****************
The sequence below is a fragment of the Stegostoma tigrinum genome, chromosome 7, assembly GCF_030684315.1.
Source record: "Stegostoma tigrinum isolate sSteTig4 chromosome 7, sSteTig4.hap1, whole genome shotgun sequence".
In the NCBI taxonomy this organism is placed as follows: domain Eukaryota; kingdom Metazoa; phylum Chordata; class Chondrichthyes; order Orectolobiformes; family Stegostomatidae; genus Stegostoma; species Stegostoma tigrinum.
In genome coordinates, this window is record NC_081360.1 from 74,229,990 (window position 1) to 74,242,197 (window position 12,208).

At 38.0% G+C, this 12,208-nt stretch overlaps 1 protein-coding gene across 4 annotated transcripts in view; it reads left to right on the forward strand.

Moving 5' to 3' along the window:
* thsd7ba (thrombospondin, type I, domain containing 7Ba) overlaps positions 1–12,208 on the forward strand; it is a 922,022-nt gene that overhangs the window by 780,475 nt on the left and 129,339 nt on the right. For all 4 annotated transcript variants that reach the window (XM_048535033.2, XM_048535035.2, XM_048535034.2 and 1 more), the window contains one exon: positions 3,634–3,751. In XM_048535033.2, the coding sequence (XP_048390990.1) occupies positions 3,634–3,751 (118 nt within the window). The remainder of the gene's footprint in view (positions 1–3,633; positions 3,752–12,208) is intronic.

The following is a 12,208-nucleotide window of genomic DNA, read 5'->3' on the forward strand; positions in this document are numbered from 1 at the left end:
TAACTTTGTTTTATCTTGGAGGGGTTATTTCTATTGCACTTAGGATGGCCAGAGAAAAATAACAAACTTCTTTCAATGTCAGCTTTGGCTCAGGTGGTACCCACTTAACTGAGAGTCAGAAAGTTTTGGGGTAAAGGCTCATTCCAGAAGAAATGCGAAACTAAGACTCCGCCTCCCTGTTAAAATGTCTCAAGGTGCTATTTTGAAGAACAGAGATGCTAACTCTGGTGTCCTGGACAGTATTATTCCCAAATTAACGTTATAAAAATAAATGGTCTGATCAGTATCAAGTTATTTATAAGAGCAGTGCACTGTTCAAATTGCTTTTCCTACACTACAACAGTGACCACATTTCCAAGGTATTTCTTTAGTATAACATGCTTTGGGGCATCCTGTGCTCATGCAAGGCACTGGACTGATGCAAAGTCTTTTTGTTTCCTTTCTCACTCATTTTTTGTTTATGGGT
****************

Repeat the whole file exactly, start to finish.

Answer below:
The sequence below is a fragment of the Stegostoma tigrinum genome, chromosome 7, assembly GCF_030684315.1.
Source record: "Stegostoma tigrinum isolate sSteTig4 chromosome 7, sSteTig4.hap1, whole genome shotgun sequence".
In the NCBI taxonomy this organism is placed as follows: domain Eukaryota; kingdom Metazoa; phylum Chordata; class Chondrichthyes; order Orectolobiformes; family Stegostomatidae; genus Stegostoma; species Stegostoma tigrinum.
In genome coordinates, this window is record NC_081360.1 from 74,229,990 (window position 1) to 74,242,197 (window position 12,208).

At 38.0% G+C, this 12,208-nt stretch overlaps 1 protein-coding gene across 4 annotated transcripts in view; it reads left to right on the forward strand.

Moving 5' to 3' along the window:
* thsd7ba (thrombospondin, type I, domain containing 7Ba) overlaps positions 1–12,208 on the forward strand; it is a 922,022-nt gene that overhangs the window by 780,475 nt on the left and 129,339 nt on the right. For all 4 annotated transcript variants that reach the window (XM_048535033.2, XM_048535035.2, XM_048535034.2 and 1 more), the window contains one exon: positions 3,634–3,751. In XM_048535033.2, the coding sequence (XP_048390990.1) occupies positions 3,634–3,751 (118 nt within the window). The remainder of the gene's footprint in view (positions 1–3,633; positions 3,752–12,208) is intronic.

The following is a 12,208-nucleotide window of genomic DNA, read 5'->3' on the forward strand; positions in this document are numbered from 1 at the left end:
TAACTTTGTTTTATCTTGGAGGGGTTATTTCTATTGCACTTAGGATGGCCAGAGAAAAATAACAAACTTCTTTCAATGTCAGCTTTGGCTCAGGTGGTACCCACTTAACTGAGAGTCAGAAAGTTTTGGGGTAAAGGCTCATTCCAGAAGAAATGCGAAACTAAGACTCCGCCTCCCTGTTAAAATGTCTCAAGGTGCTATTTTGAAGAACAGAGATGCTAACTCTGGTGTCCTGGACAGTATTATTCCCAAATTAACGTTATAAAAATAAATGGTCTGATCAGTATCAAGTTATTTATAAGAGCAGTGCACTGTTCAAATTGCTTTTCCTACACTACAACAGTGACCACATTTCCAAGGTATTTCTTTAGTATAACATGCTTTGGGGCATCCTGTGCTCATGCAAGGCACTGGACTGATGCAAAGTCTTTTTGTTTCCTTTCTCACTCATTTTTTGTTTATGGGT